The rule already given for oyster soup is an excellent one, omitting the thickening. A simpler one is to strain the juice from a quart of oysters, and add an equal amount of water. Bring it to boiling-point; skim carefully; season with salt to taste, this depending on the saltness of the oysters, half a teaspoonful being probably enough. Add a saltspoonful of pepper, a tablespoonful of butter, and a cup of milk. The milk may be omitted, if preferred. Add the oysters. Boil till the edges curl, and no longer. Serve at once, as they toughen by standing.
Choose large oysters, and drain thoroughly in a colander. Dry in a towel. Dip first in sifted cracker-crumbs; then in egg, one egg beaten with a large spoonful of cold water, half a teaspoonful of salt, and a saltspoonful of pepper, being enough for two dozen oysters. Roll again in crumbs, and drop into boiling lard. If a wire frying-basket is used, lay them in this. Fry to a light brown. Lay them on brown paper a moment to drain, and serve at once on a hot platter. As they require hardly more than a minute to cook, it is better to wait till all are at the table before beginning to fry. Oysters are very good, merely fried in a little hot butter; but the first method preserves their flavor best.
One quart of oysters; one large breakfast cup of cracker or bread crumbs, the crackers being nicer if freshly toasted and rolled hot; two large spoonfuls of butter; one teaspoonful of salt; half a teaspoonful of pepper; one saltspoonful of mace. Mix the salt, pepper, and mace together. Butter a pudding-dish; heat the juice with the seasoning and butter, adding a teacup of milk or cream if it can be had, though water will answer. Put alternate layers of crumbs and oysters, filling the dish in this way. Pour the juice over, and bake in a quick oven twenty minutes. If not well browned, heat a shovel red-hot, and brown the top with that; longer baking toughening the oysters.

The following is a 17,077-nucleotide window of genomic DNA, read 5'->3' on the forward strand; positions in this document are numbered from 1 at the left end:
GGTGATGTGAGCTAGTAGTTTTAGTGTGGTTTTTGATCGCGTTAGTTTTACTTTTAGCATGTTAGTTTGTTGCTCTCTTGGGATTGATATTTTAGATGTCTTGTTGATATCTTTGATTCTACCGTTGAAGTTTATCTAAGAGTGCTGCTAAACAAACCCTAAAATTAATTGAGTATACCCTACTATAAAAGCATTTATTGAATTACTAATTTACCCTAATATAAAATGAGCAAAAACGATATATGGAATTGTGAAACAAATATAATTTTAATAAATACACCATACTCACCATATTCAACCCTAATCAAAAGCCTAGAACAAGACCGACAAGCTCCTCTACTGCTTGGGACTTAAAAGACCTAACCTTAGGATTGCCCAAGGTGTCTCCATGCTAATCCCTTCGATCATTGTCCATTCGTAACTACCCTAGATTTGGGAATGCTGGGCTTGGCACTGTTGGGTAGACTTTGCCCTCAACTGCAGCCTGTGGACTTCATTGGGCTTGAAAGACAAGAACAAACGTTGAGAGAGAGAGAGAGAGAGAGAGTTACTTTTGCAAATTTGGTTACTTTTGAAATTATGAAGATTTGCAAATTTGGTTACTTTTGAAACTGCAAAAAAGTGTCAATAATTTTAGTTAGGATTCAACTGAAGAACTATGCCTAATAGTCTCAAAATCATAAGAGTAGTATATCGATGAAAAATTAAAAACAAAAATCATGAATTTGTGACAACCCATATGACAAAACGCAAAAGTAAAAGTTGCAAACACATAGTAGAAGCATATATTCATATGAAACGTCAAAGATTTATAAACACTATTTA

OYSTERS FOR PIE OR PATTIES.
One quart of oysters put on to boil in their own liquor. Turn them while boiling into a colander to drain. Melt a piece of butter the size of an egg in the saucepan, add a tablespoonful of sifted flour, and stir one minute. Pour in the oyster liquor slowly, which must be not less than a large cupful. Beat the yolks of two eggs thoroughly with a saltspoonful of salt, a pinch of cayenne pepper, and one of mace. Add to the boiling liquor, but do not let it boil. Put in the oysters, and either use them to fill a pie, the form for which is already baked, for patties for dinner, or serve them on thin slices of buttered toast for breakfast or tea.